MetLife, the parent company of the Metropolitan Life Insurance Company, is one of the largest financial institutions in the world. Founded in New York City approximately 150 years ago, the firm now manages insurance, annuity, and employee benefit programs for 90 million people across the globe.
It’s an important firm, isn’t it? That’s why U.S. government officials voted to propose that MetLife be labeled a “systemically important” financial institution. Such a decision would serve to acknowledge the insurer’s dominant position within the nation’s economic system. And, accordingly, it would place the insurer under a more intensive spotlight of oversight and regulation.
Understandably, MetLife is eager to avoid any additional regulatory oversight activities, especially in light of its high profile failure of a government “stress test” two years ago. Thus, it is acting vigorously to avoid the “systemically important” label, even going so far as to threaten the government with a lawsuit.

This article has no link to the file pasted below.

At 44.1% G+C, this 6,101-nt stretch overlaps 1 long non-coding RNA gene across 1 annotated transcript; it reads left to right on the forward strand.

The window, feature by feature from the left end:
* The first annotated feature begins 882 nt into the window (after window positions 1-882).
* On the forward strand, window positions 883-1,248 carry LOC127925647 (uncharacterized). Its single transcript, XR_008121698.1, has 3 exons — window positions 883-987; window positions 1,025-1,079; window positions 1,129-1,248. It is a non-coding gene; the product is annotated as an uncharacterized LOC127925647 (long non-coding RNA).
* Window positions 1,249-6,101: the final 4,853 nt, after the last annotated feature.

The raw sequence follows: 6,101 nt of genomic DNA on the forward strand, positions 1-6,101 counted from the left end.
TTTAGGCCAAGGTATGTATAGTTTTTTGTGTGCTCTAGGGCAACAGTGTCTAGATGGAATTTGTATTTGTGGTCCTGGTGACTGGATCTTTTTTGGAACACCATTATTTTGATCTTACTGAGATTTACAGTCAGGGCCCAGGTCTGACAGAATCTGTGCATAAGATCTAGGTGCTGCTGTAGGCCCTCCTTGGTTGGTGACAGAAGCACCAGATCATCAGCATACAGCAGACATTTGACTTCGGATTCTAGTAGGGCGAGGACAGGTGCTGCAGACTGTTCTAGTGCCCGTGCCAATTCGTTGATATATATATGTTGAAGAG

To a certain extent, we can certainly understand MetLife’s argument about the inappropriateness of being labeled a “systemically important” financial institution. After all, the firm only began to expand from its insurance origins into the banking sector in 2001. And it didn’t receive any TARP bailout funds at all during the 2008 – 09 global financial crisis.
On the other hand, during the crisis in the autumn of 2008, American Express, Goldman Sachs, and Morgan Stanley all converted their corporate structures into bank holding companies in order to qualify for billions of dollars in TARP funds. One can easily argue that MetLife, by refraining from any reliance on TARP funding, should (out of a simple sense of fairness) be spared the levels of oversight that are now imposed on these other institutions.
And yet three non-bank institutions — AIG, GE Capital, and Prudential — have now been labeled “systemically important.” How can one argue that MetLife deserves to be excluded from this group?
So what should we make of MetLife? Is it a “systemically important” firm? Should a global financial giant that did not accept TARP funds, but that did fail a stress test in 2012, be given a label that draws enhanced regulatory scrutiny?
As the global financial crisis recedes into history for contemporary decision makers, it becomes less relevant than recent events. Because MetLife failed a stress test just two years ago, and given its current dominant position in the insurance sector, its designation as a “systemically important” institution may be inevitable.